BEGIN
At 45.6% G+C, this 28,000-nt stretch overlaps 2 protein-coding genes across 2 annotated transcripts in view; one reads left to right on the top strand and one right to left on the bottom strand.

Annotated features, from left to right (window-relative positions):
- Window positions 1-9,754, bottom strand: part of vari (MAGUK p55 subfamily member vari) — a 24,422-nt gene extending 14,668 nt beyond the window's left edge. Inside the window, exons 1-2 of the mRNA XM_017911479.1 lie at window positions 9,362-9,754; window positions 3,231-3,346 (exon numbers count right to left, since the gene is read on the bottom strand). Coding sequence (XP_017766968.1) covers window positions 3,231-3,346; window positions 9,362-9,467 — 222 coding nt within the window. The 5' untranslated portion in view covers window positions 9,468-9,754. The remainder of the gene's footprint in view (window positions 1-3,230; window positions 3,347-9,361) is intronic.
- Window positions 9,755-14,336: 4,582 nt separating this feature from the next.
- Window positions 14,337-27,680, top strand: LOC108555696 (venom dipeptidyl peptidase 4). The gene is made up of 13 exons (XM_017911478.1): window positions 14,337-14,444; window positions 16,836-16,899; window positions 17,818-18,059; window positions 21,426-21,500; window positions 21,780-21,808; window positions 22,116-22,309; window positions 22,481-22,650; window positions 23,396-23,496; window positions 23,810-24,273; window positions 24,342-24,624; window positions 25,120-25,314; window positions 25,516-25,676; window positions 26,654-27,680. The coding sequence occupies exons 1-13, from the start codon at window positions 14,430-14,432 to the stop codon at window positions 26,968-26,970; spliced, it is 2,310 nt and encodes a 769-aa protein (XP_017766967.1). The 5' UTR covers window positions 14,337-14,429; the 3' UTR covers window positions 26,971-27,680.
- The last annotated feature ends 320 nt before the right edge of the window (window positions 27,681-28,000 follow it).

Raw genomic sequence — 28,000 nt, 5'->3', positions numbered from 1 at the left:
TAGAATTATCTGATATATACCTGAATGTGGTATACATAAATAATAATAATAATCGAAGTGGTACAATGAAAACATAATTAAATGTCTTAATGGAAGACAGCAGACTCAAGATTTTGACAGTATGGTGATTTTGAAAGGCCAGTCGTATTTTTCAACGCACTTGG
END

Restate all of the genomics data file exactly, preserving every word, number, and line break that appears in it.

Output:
At 45.6% G+C, this 28,000-nt stretch overlaps 2 protein-coding genes across 2 annotated transcripts in view; one reads left to right on the top strand and one right to left on the bottom strand.

Annotated features, from left to right (window-relative positions):
- Window positions 1-9,754, bottom strand: part of vari (MAGUK p55 subfamily member vari) — a 24,422-nt gene extending 14,668 nt beyond the window's left edge. Inside the window, exons 1-2 of the mRNA XM_017911479.1 lie at window positions 9,362-9,754; window positions 3,231-3,346 (exon numbers count right to left, since the gene is read on the bottom strand). Coding sequence (XP_017766968.1) covers window positions 3,231-3,346; window positions 9,362-9,467 — 222 coding nt within the window. The 5' untranslated portion in view covers window positions 9,468-9,754. The remainder of the gene's footprint in view (window positions 1-3,230; window positions 3,347-9,361) is intronic.
- Window positions 9,755-14,336: 4,582 nt separating this feature from the next.
- Window positions 14,337-27,680, top strand: LOC108555696 (venom dipeptidyl peptidase 4). The gene is made up of 13 exons (XM_017911478.1): window positions 14,337-14,444; window positions 16,836-16,899; window positions 17,818-18,059; window positions 21,426-21,500; window positions 21,780-21,808; window positions 22,116-22,309; window positions 22,481-22,650; window positions 23,396-23,496; window positions 23,810-24,273; window positions 24,342-24,624; window positions 25,120-25,314; window positions 25,516-25,676; window positions 26,654-27,680. The coding sequence occupies exons 1-13, from the start codon at window positions 14,430-14,432 to the stop codon at window positions 26,968-26,970; spliced, it is 2,310 nt and encodes a 769-aa protein (XP_017766967.1). The 5' UTR covers window positions 14,337-14,429; the 3' UTR covers window positions 26,971-27,680.
- The last annotated feature ends 320 nt before the right edge of the window (window positions 27,681-28,000 follow it).

Raw genomic sequence — 28,000 nt, 5'->3', positions numbered from 1 at the left:
TAGAATTATCTGATATATACCTGAATGTGGTATACATAAATAATAATAATAATCGAAGTGGTACAATGAAAACATAATTAAATGTCTTAATGGAAGACAGCAGACTCAAGATTTTGACAGTATGGTGATTTTGAAAGGCCAGTCGTATTTTTCAACGCACTTGG